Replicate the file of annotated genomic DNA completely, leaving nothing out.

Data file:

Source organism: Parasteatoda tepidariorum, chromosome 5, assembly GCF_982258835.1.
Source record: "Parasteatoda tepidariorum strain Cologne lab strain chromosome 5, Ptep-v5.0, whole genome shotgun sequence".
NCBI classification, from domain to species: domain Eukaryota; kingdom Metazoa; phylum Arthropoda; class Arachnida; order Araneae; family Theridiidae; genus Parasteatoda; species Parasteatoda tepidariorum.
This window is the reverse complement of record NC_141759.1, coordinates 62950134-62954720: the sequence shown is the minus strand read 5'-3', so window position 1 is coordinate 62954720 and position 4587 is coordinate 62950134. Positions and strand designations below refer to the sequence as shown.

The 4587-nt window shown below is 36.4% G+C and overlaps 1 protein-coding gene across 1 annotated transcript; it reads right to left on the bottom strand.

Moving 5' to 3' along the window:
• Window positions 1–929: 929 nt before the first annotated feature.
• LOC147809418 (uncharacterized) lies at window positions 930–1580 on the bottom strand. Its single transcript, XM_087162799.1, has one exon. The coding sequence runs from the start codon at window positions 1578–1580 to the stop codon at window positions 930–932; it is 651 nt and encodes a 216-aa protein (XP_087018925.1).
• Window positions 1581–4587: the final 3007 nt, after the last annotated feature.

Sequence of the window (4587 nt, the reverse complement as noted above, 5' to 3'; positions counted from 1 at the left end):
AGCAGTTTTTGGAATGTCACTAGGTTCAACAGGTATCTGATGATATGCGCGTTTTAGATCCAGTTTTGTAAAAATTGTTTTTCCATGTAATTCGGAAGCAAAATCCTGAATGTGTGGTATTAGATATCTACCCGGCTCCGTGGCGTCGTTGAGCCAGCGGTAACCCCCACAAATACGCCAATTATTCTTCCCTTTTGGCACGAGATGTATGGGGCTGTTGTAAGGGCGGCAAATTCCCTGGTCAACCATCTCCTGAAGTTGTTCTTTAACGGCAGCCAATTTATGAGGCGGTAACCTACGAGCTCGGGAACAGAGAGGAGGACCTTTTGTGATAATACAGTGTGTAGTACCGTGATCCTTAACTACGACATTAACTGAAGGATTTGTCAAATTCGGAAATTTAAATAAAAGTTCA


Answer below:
Source organism: Parasteatoda tepidariorum, chromosome 5, assembly GCF_982258835.1.
Source record: "Parasteatoda tepidariorum strain Cologne lab strain chromosome 5, Ptep-v5.0, whole genome shotgun sequence".
NCBI classification, from domain to species: domain Eukaryota; kingdom Metazoa; phylum Arthropoda; class Arachnida; order Araneae; family Theridiidae; genus Parasteatoda; species Parasteatoda tepidariorum.
This window is the reverse complement of record NC_141759.1, coordinates 62950134-62954720: the sequence shown is the minus strand read 5'-3', so window position 1 is coordinate 62954720 and position 4587 is coordinate 62950134. Positions and strand designations below refer to the sequence as shown.

The 4587-nt window shown below is 36.4% G+C and overlaps 1 protein-coding gene across 1 annotated transcript; it reads right to left on the bottom strand.

Moving 5' to 3' along the window:
• Window positions 1–929: 929 nt before the first annotated feature.
• LOC147809418 (uncharacterized) lies at window positions 930–1580 on the bottom strand. Its single transcript, XM_087162799.1, has one exon. The coding sequence runs from the start codon at window positions 1578–1580 to the stop codon at window positions 930–932; it is 651 nt and encodes a 216-aa protein (XP_087018925.1).
• Window positions 1581–4587: the final 3007 nt, after the last annotated feature.

Sequence of the window (4587 nt, the reverse complement as noted above, 5' to 3'; positions counted from 1 at the left end):
AGCAGTTTTTGGAATGTCACTAGGTTCAACAGGTATCTGATGATATGCGCGTTTTAGATCCAGTTTTGTAAAAATTGTTTTTCCATGTAATTCGGAAGCAAAATCCTGAATGTGTGGTATTAGATATCTACCCGGCTCCGTGGCGTCGTTGAGCCAGCGGTAACCCCCACAAATACGCCAATTATTCTTCCCTTTTGGCACGAGATGTATGGGGCTGTTGTAAGGGCGGCAAATTCCCTGGTCAACCATCTCCTGAAGTTGTTCTTTAACGGCAGCCAATTTATGAGGCGGTAACCTACGAGCTCGGGAACAGAGAGGAGGACCTTTTGTGATAATACAGTGTGTAGTACCGTGATCCTTAACTACGACATTAACTGAAGGATTTGTCAAATTCGGAAATTTAAATAAAAGTTCA